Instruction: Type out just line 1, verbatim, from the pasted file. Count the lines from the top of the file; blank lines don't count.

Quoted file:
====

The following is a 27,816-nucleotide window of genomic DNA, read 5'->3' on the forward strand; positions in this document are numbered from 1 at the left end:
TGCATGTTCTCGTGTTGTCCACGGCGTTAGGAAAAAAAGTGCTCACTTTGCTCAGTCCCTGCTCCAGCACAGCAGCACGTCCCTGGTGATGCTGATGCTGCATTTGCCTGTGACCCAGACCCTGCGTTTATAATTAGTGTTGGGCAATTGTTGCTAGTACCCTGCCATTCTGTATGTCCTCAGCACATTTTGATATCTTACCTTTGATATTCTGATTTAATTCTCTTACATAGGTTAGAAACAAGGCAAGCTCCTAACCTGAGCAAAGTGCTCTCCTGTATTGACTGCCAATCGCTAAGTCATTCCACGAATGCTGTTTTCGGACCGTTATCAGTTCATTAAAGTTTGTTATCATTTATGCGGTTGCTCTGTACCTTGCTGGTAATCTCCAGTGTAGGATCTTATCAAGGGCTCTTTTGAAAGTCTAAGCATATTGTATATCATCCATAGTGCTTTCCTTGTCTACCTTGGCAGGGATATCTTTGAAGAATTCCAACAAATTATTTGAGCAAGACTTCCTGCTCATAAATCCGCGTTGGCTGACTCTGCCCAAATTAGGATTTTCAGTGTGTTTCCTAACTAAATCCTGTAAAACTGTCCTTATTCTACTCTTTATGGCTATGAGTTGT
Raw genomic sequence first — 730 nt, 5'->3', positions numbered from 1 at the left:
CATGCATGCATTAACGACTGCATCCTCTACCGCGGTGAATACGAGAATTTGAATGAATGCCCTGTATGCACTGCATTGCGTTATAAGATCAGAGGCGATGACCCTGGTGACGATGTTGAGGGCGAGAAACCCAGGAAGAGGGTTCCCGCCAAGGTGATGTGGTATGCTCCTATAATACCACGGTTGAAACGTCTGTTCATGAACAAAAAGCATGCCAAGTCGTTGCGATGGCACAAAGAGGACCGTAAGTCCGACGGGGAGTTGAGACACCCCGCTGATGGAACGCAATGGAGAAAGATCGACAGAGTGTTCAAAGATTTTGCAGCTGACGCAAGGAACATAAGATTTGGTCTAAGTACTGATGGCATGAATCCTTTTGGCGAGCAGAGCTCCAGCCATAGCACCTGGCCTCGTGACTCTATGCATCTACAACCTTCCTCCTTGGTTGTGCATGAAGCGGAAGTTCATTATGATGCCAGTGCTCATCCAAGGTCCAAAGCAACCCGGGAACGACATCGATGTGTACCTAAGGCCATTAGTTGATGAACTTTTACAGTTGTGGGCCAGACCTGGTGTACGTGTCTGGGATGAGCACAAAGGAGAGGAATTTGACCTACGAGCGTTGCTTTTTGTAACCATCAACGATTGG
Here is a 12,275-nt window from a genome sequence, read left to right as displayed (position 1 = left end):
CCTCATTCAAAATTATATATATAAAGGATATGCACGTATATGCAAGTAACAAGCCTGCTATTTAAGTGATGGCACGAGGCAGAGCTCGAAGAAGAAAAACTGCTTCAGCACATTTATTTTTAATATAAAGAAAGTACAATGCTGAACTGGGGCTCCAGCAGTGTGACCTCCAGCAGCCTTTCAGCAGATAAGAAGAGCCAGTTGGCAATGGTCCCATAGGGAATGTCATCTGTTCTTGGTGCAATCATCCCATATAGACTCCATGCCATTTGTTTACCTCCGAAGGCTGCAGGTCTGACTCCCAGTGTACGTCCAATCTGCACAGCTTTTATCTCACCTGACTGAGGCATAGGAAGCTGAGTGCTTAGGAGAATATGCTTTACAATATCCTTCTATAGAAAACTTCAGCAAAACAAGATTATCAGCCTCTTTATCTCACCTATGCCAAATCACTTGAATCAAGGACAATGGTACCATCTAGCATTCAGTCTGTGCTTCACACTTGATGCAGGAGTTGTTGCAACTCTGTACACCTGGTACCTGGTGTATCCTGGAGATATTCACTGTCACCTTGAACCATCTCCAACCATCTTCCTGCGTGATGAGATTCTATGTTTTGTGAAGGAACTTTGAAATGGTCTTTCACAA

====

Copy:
The following is a 27,816-nucleotide window of genomic DNA, read 5'->3' on the forward strand; positions in this document are numbered from 1 at the left end: